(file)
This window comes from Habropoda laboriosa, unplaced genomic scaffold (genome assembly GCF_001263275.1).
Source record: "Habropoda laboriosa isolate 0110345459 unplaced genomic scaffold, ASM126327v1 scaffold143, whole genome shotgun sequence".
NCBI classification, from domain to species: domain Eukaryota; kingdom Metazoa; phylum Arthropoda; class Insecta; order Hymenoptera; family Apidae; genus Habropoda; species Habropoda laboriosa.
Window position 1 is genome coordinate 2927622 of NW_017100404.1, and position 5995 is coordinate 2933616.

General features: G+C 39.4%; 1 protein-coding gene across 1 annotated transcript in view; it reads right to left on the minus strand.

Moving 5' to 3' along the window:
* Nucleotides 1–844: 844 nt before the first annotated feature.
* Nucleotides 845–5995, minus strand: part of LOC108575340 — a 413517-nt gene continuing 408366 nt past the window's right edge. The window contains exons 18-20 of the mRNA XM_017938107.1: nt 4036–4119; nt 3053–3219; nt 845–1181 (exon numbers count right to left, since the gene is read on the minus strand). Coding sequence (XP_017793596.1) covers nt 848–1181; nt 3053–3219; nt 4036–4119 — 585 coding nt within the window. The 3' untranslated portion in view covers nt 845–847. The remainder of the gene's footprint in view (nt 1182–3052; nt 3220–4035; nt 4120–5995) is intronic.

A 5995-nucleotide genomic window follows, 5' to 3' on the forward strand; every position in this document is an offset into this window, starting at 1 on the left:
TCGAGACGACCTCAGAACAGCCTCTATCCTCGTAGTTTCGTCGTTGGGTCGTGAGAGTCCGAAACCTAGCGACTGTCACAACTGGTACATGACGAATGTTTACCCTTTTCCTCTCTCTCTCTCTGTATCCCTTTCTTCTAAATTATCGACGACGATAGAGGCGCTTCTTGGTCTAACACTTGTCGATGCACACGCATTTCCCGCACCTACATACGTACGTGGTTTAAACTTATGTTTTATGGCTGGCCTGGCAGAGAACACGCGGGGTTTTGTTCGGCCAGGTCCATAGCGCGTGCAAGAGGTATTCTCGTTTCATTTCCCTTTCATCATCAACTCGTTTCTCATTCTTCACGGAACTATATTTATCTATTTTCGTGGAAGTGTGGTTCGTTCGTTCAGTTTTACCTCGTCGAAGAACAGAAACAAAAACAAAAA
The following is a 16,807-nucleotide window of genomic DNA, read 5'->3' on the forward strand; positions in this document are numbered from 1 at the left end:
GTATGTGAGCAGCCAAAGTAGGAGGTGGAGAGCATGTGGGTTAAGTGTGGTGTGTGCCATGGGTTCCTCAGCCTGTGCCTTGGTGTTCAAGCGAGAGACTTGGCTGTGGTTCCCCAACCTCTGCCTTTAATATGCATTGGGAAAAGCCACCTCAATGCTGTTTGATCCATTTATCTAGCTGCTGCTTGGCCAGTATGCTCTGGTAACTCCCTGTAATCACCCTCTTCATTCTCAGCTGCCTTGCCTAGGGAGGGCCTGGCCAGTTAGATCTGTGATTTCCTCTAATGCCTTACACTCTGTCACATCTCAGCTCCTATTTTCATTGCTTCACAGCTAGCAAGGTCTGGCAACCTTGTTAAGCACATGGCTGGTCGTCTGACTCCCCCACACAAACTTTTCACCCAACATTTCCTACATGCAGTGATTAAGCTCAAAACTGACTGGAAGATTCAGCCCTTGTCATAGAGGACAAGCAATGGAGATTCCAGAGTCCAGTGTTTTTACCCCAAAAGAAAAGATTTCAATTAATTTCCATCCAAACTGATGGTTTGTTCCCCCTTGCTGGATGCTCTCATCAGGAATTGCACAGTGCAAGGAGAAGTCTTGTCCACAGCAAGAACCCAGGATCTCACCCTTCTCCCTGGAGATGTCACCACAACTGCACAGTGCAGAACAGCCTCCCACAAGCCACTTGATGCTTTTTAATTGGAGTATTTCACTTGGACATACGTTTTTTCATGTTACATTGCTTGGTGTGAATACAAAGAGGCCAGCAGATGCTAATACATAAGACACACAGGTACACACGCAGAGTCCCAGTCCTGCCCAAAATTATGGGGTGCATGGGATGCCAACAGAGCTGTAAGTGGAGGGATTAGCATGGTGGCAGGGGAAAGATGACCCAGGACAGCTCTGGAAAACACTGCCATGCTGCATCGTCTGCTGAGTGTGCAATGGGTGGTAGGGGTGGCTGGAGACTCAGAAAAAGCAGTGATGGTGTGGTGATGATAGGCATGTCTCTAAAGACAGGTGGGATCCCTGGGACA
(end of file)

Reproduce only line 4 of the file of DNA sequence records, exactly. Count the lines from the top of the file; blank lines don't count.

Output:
Window position 1 is genome coordinate 2927622 of NW_017100404.1, and position 5995 is coordinate 2933616.